Javier in Chicago
Javier Nuñez was a big man with a big heart — as big as all outdoors. “He cared a lot about his family and friends and helped them any way he could,” his younger sister, Angie Merryman, recalls. “Many times he helped me with my college expenses. But he preferred to go unnoticed for the good he did.”
He also loved the outdoors, especially cycling. “He biked to work in Chicago every day, rain or shine, sleet or snow,” Angie says.
Tragically, Javier was diagnosed with cirrhosis of the liver at the stunningly young age of 37. “At the time, they attributed it to having a fatty liver, which is very common among Hispanics,” says Angie. “My aunt on my mother’s side passed away from liver disease. I was told Javier had a 50 percent chance of surviving three months. It was devastating for our family.”
However, Angie, her parents and her four brothers and sisters rallied around Javier, working tirelessly to keep him well enough to be considered for a liver transplant. Finally, 10 months later, in December 2010, he was placed on the transplant waiting list. “But we could tell Javier was becoming much sicker,” Angie says. “He ended up in the ICU, hanging on to life.”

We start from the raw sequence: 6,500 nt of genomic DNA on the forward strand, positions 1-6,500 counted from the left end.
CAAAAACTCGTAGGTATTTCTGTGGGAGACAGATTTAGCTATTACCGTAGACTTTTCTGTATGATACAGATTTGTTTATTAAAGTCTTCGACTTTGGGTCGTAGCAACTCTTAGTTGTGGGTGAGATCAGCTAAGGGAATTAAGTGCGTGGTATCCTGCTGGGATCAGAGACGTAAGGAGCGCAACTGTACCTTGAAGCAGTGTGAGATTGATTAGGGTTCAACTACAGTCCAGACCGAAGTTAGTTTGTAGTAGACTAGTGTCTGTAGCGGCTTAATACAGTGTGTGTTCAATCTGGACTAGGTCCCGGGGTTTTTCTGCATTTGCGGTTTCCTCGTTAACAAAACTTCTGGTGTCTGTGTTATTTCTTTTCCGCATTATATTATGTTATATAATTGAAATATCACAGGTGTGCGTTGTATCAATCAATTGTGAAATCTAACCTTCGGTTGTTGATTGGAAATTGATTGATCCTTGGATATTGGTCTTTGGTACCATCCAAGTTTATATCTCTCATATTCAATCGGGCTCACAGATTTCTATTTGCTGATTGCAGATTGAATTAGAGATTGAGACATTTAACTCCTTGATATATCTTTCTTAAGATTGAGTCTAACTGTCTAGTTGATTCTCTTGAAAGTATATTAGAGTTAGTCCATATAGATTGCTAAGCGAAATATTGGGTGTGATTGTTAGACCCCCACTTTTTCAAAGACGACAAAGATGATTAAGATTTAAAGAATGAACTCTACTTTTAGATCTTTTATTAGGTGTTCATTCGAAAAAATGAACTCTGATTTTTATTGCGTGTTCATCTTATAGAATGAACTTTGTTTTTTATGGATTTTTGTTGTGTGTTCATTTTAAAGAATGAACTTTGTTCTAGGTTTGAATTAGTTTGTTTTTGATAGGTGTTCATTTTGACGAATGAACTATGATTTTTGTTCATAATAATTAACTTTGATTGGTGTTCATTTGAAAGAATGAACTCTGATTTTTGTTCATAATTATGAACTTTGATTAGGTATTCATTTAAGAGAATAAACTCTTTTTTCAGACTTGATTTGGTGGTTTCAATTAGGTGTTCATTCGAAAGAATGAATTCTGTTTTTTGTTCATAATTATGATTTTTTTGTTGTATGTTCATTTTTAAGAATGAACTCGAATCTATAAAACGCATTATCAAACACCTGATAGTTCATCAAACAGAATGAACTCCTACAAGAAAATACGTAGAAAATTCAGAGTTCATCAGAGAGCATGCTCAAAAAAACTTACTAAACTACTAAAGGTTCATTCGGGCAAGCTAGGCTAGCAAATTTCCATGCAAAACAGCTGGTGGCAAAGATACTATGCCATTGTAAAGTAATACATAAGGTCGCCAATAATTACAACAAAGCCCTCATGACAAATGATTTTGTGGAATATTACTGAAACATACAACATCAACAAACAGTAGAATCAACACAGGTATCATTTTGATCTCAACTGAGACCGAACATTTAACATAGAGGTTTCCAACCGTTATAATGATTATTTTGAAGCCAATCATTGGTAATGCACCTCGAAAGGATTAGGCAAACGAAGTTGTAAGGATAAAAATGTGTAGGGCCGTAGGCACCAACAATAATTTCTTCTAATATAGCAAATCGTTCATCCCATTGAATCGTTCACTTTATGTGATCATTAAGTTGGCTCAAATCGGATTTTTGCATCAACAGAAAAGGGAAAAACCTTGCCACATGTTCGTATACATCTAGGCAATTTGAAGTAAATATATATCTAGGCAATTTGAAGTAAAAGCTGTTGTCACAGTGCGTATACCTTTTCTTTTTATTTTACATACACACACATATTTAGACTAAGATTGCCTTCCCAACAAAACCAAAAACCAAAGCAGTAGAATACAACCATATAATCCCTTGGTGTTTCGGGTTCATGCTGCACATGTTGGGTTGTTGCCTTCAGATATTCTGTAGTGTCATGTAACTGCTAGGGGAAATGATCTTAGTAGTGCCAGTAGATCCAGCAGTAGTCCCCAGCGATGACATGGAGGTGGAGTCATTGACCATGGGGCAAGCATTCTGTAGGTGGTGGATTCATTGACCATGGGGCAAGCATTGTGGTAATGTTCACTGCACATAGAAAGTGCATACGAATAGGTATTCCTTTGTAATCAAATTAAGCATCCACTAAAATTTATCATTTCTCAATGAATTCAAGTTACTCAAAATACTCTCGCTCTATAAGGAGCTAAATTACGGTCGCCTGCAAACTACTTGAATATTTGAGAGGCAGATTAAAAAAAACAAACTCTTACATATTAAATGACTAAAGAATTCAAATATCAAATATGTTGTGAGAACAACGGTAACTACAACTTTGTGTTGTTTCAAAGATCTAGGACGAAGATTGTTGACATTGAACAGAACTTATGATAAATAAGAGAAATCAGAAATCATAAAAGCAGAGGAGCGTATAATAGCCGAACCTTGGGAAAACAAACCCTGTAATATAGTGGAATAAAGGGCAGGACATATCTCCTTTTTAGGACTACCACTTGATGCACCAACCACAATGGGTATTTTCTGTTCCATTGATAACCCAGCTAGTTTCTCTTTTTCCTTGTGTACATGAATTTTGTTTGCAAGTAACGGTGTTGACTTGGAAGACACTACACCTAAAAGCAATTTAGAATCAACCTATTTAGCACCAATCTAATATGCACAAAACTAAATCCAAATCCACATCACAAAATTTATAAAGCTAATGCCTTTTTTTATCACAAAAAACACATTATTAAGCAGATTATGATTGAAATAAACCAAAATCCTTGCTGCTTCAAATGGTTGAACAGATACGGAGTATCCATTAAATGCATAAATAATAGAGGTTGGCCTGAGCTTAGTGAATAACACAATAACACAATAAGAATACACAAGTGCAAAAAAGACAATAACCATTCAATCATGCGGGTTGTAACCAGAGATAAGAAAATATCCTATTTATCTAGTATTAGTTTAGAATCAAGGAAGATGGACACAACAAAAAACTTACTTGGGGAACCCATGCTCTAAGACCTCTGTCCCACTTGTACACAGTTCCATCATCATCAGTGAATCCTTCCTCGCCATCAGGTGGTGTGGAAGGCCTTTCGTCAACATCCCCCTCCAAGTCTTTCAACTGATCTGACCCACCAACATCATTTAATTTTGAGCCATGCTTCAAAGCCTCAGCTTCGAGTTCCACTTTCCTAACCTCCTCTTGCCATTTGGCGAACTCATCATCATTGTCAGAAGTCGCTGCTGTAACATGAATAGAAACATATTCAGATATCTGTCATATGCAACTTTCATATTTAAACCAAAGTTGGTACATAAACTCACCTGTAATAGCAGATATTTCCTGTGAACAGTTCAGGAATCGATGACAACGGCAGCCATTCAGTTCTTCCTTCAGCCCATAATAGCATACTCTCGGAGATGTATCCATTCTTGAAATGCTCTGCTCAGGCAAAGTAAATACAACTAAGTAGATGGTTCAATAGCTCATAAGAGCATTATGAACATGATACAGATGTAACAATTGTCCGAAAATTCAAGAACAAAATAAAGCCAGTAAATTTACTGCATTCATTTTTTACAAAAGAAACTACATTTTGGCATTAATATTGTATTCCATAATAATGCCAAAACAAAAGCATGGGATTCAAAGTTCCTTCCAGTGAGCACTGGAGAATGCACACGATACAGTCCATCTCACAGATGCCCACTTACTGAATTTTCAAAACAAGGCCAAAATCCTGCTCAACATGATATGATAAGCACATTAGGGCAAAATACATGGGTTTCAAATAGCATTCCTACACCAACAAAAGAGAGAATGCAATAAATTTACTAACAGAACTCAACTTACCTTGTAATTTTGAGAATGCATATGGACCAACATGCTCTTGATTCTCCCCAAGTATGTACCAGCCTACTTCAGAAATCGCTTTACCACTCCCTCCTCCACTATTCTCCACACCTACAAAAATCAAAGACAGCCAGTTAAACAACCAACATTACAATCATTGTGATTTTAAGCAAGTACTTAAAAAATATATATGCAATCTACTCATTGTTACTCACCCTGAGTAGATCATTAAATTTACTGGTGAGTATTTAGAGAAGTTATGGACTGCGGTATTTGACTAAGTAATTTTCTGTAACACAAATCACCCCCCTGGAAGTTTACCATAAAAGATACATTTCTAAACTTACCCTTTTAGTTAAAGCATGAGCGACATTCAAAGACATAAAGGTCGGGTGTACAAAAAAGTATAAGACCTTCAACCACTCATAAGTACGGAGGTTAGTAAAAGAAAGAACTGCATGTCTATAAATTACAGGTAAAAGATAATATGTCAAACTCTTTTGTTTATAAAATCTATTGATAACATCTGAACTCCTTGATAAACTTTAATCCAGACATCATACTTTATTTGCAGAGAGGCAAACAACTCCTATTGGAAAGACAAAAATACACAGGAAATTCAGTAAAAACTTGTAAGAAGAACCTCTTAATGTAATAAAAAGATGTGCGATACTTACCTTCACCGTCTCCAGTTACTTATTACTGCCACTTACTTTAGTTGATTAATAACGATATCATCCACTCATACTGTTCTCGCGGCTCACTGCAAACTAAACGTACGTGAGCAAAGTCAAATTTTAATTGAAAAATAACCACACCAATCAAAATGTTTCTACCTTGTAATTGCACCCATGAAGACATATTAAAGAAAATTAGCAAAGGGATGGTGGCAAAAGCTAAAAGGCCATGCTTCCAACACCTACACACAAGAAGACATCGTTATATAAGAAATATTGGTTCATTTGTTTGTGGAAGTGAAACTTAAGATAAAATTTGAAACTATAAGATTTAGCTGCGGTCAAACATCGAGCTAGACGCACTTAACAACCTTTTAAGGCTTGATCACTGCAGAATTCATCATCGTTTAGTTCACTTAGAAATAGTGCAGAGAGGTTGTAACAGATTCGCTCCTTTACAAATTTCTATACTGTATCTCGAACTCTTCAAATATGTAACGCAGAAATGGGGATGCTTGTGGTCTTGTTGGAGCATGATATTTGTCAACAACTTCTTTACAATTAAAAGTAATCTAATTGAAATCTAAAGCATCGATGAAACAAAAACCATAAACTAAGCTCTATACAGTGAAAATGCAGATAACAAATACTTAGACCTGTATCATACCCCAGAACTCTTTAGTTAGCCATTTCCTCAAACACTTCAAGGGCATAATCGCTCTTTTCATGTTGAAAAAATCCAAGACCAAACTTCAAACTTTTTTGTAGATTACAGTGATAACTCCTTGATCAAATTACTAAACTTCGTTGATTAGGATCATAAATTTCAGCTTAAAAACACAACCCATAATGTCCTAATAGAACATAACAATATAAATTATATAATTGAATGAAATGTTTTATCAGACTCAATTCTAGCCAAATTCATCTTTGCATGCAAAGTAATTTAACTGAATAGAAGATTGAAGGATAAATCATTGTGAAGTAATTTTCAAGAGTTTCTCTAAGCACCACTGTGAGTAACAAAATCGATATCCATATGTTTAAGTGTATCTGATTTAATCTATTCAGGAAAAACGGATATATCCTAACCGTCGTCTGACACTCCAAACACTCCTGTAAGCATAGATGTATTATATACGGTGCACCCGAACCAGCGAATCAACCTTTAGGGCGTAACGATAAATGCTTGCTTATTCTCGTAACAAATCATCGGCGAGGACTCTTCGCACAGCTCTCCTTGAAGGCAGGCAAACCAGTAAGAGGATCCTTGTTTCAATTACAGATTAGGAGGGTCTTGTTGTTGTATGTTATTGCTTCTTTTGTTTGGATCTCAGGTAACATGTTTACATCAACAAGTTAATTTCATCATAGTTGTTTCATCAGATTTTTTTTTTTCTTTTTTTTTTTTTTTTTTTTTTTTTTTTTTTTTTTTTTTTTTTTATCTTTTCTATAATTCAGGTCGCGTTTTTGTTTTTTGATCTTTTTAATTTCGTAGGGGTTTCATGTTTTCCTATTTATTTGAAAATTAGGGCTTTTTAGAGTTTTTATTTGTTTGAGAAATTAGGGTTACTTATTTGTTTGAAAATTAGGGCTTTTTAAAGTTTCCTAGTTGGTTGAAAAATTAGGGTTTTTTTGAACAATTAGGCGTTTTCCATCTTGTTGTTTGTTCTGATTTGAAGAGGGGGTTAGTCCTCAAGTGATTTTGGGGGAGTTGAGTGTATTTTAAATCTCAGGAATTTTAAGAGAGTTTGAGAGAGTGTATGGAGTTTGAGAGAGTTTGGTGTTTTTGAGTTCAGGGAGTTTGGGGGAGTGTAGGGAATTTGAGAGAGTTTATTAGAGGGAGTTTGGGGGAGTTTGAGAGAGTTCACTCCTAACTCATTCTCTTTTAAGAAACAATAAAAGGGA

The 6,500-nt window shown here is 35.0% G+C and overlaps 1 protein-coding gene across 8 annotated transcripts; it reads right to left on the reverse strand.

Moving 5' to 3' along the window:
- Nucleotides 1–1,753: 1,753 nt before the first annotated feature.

On Javier’s 39th birthday, doctors were notified of a matching donor. But just four days later, joy turned to tragedy when Javier died of a massive brain hemorrhage.
“It was tremendously heartbreaking, of course,” says Angie. “But knowing he had registered as an organ donor, my father immediately asked, ‘Can any of his organs be donated?’ This is how we found comfort during this difficult time.”
Ultimately, Javier’s corneas were recovered and transplanted, and his tissue gifts have been used in 46 procedures. Even in death, Javier’s giving nature endured.
Javier and his family celebrating Thanksgiving in 2009
“I kept my brother’s driver’s license, and when I look at it I think of the quick signature, the few keystrokes it takes to register as a donor,” says Angie. “Those simple actions are tremendously powerful and carry so much meaning, not only to the individual, but to all those who love and care for that person. They mean a miracle. They mean hope.”
Tragically, hope was lost for Angie and Javier’s mother, who was diagnosed with cirrhosis the same month Javier died in 2011. While on the waiting list for a liver transplant, his mother died of end-stage liver disease on March 8 of this year. “The statistics say 18 people die every day waiting for a transplant,” Angie says. “Last month my mother became one of those statistics.”